The antibody tests – a blood sample taken by a trained professional – check to see if a person has had Covid-19, and if they have built up an immune response to it.
Announced in May by the Government, the antibody testing programme aims to provide a greater understanding on coronavirus, with ministers pledging tests to NHS and care staff in England first.
The North East Ambulance Service (NEAS) confirmed on Wednesday, July 8 that 72% of its workforce had been tested to date, with colleagues carrying out the checks.
A statement from NEAS on social media said: “Back in May, we started carrying out antibody testing as part of a national programme aiming to better understand the virus.
“Antibody tests are used to detect antibodies to the Covid-19 virus, through a blood test to see if those tested previously had the virus.
“The aim of the test is for research into the virus and how it affects the body and whether it can be transmitted or not if you have Covid-19 antibodies.
“Our occupational health team, community paramedics and advanced practitioners have been out and about taking blood and, thanks to them, we’ve tested 2,020 members of staff so far – 72% of our workforce.”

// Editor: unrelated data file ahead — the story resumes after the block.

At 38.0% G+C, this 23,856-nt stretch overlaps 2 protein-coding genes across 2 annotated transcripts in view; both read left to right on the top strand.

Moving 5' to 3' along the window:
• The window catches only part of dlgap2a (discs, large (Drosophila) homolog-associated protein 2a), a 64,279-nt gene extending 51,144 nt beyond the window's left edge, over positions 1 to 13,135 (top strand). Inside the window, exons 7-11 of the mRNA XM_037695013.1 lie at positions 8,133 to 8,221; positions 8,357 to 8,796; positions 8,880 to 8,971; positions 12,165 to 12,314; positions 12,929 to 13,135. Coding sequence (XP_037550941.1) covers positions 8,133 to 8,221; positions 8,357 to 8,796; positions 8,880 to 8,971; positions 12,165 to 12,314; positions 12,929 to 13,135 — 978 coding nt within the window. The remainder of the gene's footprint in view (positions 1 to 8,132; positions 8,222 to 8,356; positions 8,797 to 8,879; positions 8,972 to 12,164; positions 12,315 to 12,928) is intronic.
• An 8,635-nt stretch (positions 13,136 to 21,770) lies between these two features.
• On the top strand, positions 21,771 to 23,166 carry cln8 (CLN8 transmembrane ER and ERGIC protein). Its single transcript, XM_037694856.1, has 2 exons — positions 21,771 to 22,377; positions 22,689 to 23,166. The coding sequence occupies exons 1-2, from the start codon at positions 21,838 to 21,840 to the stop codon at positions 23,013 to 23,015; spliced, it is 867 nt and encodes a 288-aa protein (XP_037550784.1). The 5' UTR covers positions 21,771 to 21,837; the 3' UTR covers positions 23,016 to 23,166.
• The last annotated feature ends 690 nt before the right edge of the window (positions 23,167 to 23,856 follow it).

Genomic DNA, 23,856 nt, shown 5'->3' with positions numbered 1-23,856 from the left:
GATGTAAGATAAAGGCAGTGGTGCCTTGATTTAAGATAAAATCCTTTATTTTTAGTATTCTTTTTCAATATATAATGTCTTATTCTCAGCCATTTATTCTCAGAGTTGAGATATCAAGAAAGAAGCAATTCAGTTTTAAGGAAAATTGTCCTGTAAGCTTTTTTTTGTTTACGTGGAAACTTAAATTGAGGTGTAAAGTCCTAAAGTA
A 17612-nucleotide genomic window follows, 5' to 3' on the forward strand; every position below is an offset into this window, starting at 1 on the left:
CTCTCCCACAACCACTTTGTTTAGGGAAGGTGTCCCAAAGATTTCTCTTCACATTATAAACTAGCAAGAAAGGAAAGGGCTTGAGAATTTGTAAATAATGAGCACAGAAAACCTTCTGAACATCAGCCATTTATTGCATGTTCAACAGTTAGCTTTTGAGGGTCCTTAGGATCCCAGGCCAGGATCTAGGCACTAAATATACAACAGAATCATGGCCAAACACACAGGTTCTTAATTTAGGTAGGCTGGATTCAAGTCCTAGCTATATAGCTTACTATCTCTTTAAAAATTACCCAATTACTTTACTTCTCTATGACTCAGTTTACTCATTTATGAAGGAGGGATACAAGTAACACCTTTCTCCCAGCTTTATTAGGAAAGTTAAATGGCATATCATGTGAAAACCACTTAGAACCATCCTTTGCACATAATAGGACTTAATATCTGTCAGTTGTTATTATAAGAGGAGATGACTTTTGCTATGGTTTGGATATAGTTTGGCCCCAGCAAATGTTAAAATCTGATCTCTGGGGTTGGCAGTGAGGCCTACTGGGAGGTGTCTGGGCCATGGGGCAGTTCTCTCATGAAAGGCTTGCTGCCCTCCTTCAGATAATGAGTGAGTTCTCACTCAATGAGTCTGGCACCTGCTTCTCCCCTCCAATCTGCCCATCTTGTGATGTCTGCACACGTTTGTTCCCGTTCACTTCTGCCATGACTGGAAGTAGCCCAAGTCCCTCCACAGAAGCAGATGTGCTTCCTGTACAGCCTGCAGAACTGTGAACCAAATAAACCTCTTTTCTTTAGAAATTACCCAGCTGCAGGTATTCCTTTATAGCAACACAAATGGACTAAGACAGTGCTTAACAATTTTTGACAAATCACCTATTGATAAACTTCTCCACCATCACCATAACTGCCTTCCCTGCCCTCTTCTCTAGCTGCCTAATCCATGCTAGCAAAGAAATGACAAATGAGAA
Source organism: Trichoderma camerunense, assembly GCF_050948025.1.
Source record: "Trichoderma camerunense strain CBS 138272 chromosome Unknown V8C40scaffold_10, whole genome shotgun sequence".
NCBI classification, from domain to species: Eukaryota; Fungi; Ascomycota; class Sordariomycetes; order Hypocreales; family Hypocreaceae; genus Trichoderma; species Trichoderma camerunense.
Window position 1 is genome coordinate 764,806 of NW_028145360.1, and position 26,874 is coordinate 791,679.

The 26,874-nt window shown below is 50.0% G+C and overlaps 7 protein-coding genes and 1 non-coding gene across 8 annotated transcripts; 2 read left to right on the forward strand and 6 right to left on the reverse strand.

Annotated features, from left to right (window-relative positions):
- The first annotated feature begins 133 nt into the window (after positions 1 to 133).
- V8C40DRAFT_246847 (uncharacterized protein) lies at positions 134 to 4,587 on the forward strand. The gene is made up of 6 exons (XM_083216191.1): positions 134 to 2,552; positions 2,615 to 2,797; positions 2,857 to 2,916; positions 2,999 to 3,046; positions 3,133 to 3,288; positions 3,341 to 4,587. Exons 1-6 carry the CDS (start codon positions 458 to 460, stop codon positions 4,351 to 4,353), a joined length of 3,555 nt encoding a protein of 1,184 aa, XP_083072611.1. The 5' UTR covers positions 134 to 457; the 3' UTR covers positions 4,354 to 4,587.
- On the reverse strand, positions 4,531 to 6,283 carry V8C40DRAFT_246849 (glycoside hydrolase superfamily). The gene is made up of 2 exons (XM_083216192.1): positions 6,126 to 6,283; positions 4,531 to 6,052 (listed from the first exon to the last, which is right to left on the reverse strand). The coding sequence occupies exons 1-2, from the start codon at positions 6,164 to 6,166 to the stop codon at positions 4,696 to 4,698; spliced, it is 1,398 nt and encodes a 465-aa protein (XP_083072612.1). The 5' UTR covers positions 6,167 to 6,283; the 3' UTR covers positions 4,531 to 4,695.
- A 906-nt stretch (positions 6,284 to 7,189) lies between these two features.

NEAS’s last testing clinic is taking place today (Thursday, July 9). The results then go up to NHS England for processing, with the final results expected next week.
A positive antibody test tells you whether you’ve had the virus that causes Covid-19, and that your body has produced an immune response to it.
This does not mean that you’re now immune to it, cannot pass the virus onto others and can ignore social distancing measures.
As understanding of coronavirus develops, these antibody tests will assist in answering more questions, such as how long an antibody response lasts, and whether having antibodies stops tranmission of coronavirus.
Clinicians are also able to request tests for patients both in hospital and social settings, where they feel it is appropriate.